Girl Scouts of Colorado is celebrating extraordinary volunteers throughout the state. Laurie Stragand of Littleton in the Metro Denver region was nominated by her daughter as a shining example of the wonderful role Girl Scout volunteers play in the lives of girls and our community.
GSCO asked Laurie to answer a few quick questions about her volunteer experience. We hope you find her as inspiring as we did.
Why did you become a Girl Scout volunteer?
I became a volunteer first to help with the Brownie group in our troop. They had a lot of girls and the leaders seemed stretched thin. I thought I could make a difference with the group my daughter was in.
Tell us about your different volunteer roles as a Girl Scout.
My volunteering started with the Brownies and during my daughter’s second Brownie year. I have continued being a leader during my daughter’s time as a Junior and will carry on as a Cadette leader. I became our troop cookie mom in 2014-15 and have served as our cookie mom every year since. Last year, I also volunteered for the treasurer position.
What have you learned as a Girl Scout volunteer?
Girl Scouts has given me a surprising benefit from being both cookie mom and treasurer; with both of these positions my skill with Excel has increased dramatically. On a serious note, I have learned that you get out of Girl Scouting what you put into it and my daughter’s experience, along with the other girls, is better for my being actively involved.
What do you hope girls have learned from you?
I hope the girls have learned from me while helping them with the badges. As second year Juniors, the girls worked in groups and presented a badge for the rest of the Junior group. I hope this helps the girls learn to be more independent, purchase within a set budget, take the initiative to research and lead the badges, and practice public speaking skills to overcome the fear of presenting to a group. I also hope my own daughter has personally learned that it may not be easy to volunteer but with the right group/troop support it can be very rewarding.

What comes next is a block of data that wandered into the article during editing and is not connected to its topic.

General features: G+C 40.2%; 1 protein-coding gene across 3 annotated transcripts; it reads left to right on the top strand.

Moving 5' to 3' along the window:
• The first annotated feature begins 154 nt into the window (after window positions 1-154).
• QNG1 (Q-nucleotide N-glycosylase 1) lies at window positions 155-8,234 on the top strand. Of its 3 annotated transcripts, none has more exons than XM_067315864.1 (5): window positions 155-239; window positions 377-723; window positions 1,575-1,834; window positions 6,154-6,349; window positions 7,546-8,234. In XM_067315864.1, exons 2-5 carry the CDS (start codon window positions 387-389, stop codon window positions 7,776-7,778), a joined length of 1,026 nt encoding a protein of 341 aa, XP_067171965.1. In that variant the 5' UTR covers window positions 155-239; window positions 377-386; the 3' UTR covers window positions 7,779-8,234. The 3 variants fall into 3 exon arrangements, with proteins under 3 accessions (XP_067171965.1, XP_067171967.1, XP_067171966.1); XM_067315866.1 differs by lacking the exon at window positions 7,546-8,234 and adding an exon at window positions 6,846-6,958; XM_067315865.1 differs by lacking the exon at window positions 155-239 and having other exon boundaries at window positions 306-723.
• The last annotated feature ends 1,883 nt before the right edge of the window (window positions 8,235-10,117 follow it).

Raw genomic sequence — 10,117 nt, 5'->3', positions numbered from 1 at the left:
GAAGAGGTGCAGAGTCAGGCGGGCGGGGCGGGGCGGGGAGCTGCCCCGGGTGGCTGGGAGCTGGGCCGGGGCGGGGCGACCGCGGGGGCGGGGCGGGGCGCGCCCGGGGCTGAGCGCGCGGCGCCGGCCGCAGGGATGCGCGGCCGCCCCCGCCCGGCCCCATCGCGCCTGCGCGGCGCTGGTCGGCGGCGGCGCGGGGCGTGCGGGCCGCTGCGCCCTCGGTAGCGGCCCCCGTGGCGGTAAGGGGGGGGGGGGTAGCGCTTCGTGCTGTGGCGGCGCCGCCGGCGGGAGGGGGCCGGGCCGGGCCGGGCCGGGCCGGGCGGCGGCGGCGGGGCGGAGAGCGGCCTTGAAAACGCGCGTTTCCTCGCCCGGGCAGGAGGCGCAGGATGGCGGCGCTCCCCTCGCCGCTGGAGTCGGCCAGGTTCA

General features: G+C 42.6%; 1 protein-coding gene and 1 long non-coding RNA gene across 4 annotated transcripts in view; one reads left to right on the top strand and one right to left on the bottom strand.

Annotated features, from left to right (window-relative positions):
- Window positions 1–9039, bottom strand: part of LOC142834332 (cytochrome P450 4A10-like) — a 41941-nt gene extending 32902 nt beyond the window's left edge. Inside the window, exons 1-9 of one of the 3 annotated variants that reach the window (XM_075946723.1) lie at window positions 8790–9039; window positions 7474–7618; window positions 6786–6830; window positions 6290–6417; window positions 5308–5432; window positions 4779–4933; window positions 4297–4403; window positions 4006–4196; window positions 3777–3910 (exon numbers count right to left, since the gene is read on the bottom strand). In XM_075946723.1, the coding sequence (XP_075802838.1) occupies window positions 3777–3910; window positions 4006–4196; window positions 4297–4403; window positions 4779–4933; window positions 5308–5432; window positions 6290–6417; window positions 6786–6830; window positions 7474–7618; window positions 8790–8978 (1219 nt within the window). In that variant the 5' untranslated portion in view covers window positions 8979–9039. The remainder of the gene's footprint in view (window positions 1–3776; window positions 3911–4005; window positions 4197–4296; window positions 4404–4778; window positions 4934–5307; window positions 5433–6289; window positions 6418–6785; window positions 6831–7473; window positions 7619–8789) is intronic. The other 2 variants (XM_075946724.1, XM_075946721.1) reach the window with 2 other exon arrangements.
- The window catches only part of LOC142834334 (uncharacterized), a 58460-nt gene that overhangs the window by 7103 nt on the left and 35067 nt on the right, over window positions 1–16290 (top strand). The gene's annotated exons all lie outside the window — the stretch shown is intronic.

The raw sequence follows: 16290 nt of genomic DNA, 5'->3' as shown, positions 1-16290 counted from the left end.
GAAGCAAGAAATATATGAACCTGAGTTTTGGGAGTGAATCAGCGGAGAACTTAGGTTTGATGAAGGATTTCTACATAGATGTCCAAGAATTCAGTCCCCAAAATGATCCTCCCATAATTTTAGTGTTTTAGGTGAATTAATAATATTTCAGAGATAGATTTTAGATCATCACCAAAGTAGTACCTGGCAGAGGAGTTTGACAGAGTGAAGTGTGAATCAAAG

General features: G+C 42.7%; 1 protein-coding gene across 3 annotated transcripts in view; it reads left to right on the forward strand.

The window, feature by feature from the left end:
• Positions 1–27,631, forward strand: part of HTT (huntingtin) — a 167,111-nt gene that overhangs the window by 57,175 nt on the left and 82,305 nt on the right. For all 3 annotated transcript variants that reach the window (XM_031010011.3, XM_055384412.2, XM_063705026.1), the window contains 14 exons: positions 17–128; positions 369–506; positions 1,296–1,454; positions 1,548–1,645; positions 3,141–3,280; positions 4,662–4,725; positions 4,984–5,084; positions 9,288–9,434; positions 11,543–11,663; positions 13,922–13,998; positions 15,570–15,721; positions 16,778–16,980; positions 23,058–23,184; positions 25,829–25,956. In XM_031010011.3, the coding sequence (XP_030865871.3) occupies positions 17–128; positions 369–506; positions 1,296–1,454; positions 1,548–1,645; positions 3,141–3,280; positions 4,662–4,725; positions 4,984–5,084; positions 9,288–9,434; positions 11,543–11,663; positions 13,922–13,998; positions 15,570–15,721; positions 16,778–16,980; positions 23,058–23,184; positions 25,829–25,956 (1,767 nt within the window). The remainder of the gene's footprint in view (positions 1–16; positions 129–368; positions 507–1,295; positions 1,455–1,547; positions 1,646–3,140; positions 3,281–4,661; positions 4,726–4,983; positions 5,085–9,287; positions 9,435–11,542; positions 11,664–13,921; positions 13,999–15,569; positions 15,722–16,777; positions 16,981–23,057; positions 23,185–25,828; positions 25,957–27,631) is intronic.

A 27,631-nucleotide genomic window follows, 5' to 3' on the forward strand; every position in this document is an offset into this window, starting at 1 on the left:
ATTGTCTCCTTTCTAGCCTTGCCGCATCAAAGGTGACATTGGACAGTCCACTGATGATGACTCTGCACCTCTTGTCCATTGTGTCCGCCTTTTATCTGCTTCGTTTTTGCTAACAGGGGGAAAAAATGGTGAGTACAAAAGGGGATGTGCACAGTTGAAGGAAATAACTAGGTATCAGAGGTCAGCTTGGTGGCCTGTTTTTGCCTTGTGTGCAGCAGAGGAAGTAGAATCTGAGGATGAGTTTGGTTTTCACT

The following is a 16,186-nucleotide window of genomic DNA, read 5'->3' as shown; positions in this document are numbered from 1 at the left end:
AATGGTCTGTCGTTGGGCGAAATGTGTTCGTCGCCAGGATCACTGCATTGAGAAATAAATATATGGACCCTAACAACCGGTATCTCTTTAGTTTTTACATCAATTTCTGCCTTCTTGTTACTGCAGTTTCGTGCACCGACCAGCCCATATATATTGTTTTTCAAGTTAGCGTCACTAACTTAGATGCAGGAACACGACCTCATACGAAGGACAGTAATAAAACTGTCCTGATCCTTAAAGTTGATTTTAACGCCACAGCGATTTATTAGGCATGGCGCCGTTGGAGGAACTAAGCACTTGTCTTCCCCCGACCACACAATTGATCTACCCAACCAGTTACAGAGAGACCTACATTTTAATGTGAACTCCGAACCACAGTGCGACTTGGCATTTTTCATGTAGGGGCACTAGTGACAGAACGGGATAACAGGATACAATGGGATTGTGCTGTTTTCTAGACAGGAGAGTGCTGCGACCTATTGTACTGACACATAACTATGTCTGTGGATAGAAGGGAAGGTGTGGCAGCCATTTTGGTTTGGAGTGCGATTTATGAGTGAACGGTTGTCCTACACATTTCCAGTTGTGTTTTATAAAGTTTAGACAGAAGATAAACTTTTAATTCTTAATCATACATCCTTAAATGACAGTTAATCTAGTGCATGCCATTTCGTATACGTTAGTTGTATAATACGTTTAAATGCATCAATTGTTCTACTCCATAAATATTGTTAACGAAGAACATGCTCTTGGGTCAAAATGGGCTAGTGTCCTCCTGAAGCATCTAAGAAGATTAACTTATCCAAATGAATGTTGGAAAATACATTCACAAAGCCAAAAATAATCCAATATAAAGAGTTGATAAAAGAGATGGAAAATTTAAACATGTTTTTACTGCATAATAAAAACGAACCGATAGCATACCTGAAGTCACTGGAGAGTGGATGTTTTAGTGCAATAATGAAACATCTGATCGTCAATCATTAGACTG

How has your experience as a volunteer helped you become a G.I.R.L. (go-getter, innovator, risk-taker, leader)?
Before taking on the roles I have in our troop, I was not used to being out in front of people. I am very comfortable doing things in the background. As TCM for a troop of over 50 girls, I have created spreadsheets for booths to account for physical sales and the new digital side, for planning the initial cookie order, organizing cookie pickup times, and to schedule the last day for cookie return/settlement. Holding parents and girls accountable for money and the schedule forces you to be assertive to achieve a better outcome for the whole troop.
As treasurer, I have tried to make sure all the leaders are repaid the money they spend for badges and supplies in a timely manner. To do that, we had to raise our troop dues and explain why the increase was necessary. I feel in a smaller single level troop that would have been much easier than explaining to the parents of 50 girls in a multi-level troop why we needed a 60% increase in troop dues to continue to provide and an excellent program without the volunteer leaders personally covering the fees and expenses.
Want to nominate a volunteer for Girl Scouts of Colorado to spotlight? Please email Public Relations Director AnneMarie Harper at firstname.lastname@example.org